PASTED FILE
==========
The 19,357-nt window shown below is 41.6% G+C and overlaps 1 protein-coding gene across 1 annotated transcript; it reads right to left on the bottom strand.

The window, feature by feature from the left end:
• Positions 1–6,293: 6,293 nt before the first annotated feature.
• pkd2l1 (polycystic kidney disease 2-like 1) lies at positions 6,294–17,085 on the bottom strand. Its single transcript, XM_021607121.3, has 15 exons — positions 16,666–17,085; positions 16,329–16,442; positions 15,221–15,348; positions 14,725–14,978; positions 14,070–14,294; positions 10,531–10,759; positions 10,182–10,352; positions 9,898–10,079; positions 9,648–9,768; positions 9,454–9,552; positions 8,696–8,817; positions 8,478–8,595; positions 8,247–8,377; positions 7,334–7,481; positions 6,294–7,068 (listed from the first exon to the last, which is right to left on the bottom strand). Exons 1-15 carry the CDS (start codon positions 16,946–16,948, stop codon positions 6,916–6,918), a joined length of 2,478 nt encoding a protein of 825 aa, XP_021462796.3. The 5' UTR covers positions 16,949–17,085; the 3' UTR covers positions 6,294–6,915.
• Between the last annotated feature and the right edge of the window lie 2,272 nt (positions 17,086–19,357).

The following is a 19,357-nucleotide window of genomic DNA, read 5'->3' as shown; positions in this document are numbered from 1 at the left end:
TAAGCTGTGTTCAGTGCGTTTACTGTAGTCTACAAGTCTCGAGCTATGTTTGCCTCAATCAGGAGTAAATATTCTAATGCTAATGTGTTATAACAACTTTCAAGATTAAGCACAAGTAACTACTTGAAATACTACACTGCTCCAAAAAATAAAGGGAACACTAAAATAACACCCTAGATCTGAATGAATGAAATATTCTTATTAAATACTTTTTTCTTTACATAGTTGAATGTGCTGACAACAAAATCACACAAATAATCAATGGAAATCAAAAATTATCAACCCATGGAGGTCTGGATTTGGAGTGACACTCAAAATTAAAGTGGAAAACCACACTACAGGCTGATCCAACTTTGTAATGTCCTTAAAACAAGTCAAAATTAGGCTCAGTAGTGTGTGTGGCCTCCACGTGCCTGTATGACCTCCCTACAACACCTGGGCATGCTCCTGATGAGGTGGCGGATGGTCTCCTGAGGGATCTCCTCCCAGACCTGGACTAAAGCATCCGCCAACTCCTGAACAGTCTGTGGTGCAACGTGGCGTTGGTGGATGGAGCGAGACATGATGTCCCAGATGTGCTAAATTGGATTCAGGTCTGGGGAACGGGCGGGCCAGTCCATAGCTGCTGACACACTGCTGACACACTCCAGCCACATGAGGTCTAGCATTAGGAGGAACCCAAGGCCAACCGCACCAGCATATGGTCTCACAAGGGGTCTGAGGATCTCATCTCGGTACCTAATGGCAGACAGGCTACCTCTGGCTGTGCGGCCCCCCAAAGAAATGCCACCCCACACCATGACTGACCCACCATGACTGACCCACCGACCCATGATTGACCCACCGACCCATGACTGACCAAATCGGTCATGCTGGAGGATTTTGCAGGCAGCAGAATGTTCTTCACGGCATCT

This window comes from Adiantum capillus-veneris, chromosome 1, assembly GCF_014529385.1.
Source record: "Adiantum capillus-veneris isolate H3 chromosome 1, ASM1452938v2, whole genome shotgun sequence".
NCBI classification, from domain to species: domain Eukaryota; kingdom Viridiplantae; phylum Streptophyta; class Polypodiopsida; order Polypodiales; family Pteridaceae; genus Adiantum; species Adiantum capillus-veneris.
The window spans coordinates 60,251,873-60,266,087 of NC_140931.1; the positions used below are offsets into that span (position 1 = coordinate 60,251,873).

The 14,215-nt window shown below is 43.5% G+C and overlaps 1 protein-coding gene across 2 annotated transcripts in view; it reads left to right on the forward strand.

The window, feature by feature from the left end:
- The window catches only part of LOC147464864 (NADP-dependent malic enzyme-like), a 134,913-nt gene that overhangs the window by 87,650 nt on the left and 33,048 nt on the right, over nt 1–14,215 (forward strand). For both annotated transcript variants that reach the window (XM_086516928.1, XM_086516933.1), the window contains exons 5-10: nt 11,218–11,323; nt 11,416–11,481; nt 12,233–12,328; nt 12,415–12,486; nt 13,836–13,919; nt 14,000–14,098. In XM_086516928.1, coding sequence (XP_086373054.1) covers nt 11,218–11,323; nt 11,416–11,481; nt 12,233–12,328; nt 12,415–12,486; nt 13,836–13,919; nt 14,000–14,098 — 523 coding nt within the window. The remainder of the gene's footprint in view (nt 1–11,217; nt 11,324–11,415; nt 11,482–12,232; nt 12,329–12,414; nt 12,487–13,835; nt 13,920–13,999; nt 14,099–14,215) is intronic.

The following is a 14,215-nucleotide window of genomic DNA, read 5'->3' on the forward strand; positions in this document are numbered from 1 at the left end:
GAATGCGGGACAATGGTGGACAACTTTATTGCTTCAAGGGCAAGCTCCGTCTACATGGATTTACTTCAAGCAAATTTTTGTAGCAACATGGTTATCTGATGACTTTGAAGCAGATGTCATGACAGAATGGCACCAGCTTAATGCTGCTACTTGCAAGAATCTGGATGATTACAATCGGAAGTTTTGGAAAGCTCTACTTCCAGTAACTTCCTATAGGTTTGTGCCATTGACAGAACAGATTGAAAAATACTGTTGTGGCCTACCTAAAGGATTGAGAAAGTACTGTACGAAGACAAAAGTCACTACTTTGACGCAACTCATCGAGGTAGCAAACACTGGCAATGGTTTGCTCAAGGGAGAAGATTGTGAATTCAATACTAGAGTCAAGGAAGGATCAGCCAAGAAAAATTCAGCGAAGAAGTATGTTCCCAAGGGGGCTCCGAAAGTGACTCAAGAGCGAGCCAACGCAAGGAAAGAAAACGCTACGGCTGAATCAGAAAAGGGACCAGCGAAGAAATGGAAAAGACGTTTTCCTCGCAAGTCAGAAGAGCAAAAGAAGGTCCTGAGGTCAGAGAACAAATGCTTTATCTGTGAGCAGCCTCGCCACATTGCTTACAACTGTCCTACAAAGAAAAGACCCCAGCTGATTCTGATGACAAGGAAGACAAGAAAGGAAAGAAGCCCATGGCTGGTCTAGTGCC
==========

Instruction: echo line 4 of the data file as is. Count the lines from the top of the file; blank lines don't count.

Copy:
• pkd2l1 (polycystic kidney disease 2-like 1) lies at positions 6,294–17,085 on the bottom strand. Its single transcript, XM_021607121.3, has 15 exons — positions 16,666–17,085; positions 16,329–16,442; positions 15,221–15,348; positions 14,725–14,978; positions 14,070–14,294; positions 10,531–10,759; positions 10,182–10,352; positions 9,898–10,079; positions 9,648–9,768; positions 9,454–9,552; positions 8,696–8,817; positions 8,478–8,595; positions 8,247–8,377; positions 7,334–7,481; positions 6,294–7,068 (listed from the first exon to the last, which is right to left on the bottom strand). Exons 1-15 carry the CDS (start codon positions 16,946–16,948, stop codon positions 6,916–6,918), a joined length of 2,478 nt encoding a protein of 825 aa, XP_021462796.3. The 5' UTR covers positions 16,949–17,085; the 3' UTR covers positions 6,294–6,915.